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Top 5 Ways to Maintain a Good Relationship with Others in Your School/Institute

Emily Smith

So you wanted to become a teacher to have a positive impact on students, right? I bet you didn’t anticipate your teaching job to come with all the typical office colleague problems, but surprise! It takes a lot more work to get along with your colleagues at your school or institute then you ever expected. So how do you build and maintain a good relationship with your fellow staff members? Here are a few tips to help make your life at school a whole lot easier:

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1. Understand Cultural Differences. When you work as a language teacher, there’s a chance you are working with multicultural staff. If you are living in a foreign country teaching a language, then you may have a hard time coming to terms with some cultural norms of your host country. The best way to keep the peace in the office is to let go of your expectations, some of which may very well be cultural, and go with the flow. Also understand that every culture has a different way of interacting and communicating with others. Don’t apply your culturally-taught understanding to something said or done by a person of a different culture. It just won’t work. Try to learn as much as you can about the culture you’re working in; this is your best bet when trying to minimize misunderstandings.

2. Pick your battles. Some things are worth fighting for and some things just aren’t. The sooner you learn the difference between the two, the sooner you’ll find Nirvana. No, but seriously learn to pick your battles and don’t worry about the rest. It’s also a good idea to stop holding on to your “it should be like this” commentary; your way is not the only way, and chances are if you are the foreign teacher, then your opinion will probably be outnumbered, anyway.

3. Be nice. It may sound overly simple, but you’d be surprised at how many people just aren’t nice. The truth is, niceness has a domino effect. Be nice and others around you will start to be nice too. Being nice is more than just not being mean. It means doing small yet extra things for your colleagues like making photocopies for them or bringing in donuts every once in a while. Show your team that you know you are part of a team and people will reciprocate.

Some things are worth fighting for and some things just aren’t. The sooner you learn the difference between the two, the sooner you’ll find Nirvana.

4. Hear others. If you feel there is some tension in the office – directly related to you or not – then try to hear out your colleagues. Many times people feel unheard and thus the problems begin. In some cultures, expressing discontent may be difficult. Don’t push it, but do let people know you are available to listen and that you value what they have to say. Open communication is always a good thing.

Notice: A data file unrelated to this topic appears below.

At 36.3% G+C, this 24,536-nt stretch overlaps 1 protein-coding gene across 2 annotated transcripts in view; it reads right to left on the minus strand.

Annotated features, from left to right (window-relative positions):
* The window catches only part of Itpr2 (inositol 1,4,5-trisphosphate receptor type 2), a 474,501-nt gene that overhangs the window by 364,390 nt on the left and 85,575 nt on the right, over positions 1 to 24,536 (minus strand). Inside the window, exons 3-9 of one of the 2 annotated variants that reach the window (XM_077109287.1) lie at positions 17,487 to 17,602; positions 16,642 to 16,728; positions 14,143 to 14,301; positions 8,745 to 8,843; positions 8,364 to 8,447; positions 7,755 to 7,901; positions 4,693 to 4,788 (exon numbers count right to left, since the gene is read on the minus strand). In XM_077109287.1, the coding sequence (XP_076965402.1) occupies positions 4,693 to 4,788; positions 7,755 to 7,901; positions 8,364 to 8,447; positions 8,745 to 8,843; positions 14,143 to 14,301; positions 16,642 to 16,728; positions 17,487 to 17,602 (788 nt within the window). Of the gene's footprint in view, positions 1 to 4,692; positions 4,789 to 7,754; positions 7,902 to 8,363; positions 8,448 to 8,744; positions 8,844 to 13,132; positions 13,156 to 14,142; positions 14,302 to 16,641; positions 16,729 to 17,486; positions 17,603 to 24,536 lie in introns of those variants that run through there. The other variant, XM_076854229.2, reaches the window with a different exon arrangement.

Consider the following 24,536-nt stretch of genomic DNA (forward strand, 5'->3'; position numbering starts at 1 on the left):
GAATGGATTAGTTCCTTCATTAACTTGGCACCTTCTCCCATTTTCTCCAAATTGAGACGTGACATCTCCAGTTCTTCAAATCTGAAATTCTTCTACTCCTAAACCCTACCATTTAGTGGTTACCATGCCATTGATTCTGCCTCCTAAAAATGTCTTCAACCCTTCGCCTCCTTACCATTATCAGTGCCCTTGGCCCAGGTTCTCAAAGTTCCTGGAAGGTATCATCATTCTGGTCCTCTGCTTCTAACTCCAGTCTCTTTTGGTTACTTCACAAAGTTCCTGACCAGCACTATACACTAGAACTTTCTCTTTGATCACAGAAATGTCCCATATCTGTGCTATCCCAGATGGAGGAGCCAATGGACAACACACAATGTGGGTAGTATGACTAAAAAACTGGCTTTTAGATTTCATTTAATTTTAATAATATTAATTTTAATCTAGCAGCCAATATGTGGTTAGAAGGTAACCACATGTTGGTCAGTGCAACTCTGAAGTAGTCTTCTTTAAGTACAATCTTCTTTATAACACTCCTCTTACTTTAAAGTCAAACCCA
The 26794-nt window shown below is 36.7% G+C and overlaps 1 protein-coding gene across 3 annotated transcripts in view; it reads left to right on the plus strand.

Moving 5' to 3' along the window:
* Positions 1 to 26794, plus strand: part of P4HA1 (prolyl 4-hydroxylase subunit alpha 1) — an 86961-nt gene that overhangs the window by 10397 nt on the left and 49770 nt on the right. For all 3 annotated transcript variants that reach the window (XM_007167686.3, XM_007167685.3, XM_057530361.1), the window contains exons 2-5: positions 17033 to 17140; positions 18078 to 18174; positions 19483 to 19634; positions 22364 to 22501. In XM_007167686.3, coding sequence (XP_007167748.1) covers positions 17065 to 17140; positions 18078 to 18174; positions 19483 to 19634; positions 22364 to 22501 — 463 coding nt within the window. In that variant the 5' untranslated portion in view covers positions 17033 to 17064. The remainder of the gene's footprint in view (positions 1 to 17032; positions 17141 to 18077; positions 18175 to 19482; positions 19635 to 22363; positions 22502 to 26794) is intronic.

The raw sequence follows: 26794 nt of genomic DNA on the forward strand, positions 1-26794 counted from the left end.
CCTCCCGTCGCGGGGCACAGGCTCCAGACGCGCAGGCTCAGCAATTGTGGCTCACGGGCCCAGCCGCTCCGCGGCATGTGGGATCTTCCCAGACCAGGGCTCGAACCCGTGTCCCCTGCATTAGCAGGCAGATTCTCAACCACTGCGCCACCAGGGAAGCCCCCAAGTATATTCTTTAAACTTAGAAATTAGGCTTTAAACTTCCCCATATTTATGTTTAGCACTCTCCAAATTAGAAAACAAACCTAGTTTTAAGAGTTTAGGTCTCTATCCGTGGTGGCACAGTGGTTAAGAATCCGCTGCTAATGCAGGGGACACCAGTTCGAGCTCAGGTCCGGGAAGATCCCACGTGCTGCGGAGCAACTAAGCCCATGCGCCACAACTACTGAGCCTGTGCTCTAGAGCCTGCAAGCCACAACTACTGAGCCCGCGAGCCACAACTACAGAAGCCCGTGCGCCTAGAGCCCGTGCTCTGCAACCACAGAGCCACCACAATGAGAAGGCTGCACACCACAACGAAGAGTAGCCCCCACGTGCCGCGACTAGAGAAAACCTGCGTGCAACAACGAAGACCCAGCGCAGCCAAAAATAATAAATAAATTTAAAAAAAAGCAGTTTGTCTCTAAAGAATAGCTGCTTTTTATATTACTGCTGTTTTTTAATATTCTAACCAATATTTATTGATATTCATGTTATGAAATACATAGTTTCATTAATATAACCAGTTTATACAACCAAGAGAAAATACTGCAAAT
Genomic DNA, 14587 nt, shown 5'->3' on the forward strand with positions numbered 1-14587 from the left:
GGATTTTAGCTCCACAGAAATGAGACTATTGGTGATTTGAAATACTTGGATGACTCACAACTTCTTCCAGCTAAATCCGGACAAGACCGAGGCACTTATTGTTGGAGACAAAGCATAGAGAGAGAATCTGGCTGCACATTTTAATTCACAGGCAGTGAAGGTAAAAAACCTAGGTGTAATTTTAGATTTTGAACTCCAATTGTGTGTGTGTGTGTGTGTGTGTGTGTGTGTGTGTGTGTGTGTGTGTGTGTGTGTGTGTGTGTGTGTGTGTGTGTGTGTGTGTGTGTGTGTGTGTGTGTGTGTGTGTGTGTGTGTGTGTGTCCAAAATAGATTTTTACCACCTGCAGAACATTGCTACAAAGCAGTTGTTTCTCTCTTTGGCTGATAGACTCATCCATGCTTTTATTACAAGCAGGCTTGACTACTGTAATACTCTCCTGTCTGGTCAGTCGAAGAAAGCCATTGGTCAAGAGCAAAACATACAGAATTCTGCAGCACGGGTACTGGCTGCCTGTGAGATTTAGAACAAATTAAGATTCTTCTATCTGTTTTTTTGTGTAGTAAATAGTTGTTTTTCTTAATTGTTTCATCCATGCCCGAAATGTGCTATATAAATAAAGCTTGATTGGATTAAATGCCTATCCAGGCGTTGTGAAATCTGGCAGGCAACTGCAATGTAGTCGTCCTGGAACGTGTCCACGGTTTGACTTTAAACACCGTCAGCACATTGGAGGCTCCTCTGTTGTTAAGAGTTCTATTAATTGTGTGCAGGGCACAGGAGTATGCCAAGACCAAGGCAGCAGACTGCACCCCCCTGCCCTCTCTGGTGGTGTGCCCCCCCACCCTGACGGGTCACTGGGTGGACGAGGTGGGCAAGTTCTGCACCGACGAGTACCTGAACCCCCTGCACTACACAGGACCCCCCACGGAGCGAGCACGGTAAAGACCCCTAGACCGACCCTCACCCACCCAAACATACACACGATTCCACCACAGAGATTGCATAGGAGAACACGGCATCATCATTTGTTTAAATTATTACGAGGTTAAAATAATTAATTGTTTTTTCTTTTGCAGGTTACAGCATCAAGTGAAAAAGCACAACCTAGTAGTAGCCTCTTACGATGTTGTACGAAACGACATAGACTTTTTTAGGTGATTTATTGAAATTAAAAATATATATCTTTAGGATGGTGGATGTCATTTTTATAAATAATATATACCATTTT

5. Pull your weight. If you are having problems with your colleagues at your school or institution, it could be because you aren’t doing your job. The best way to maintain good relationships with the people you work with is by doing everything that’s expected of you and more if you can. Come on time; nobody likes the teacher that strolls in two minutes before the first student arrives. Plan for your lessons; surprisingly, other teachers may get irritated if they never see you planning or prepping for a lesson. They start to get suspicious as to whether or not you are in fact, teaching. Also, in every school there’s a shared workload. Don’t be that teacher who always ducks out in order to avoid making photocopies or preparing for a school-wide event. Pull your weight and put in the same amount or more effort as your colleagues.

These are a few tips to help you make you have a pleasant experience working at an institute or school. Half of the battle is bringing cheer to your office and the other half is conflict resolution. These tips can help you with both. Of course, there are many other things that you may need to do in order to make life with your colleagues as enjoyable as possible. If you have some additional tips for building relationships with your colleagues at a school or institute, then let us know!

About the author

Emily has taught English to ESL learners in four Asian countries. Although she taught students from 3-60, she has a definite affection for preschoolers and college students. She has also worked as an ESL curriculum writer and is TESOL certified. When she is not teaching, she loves watching and making films.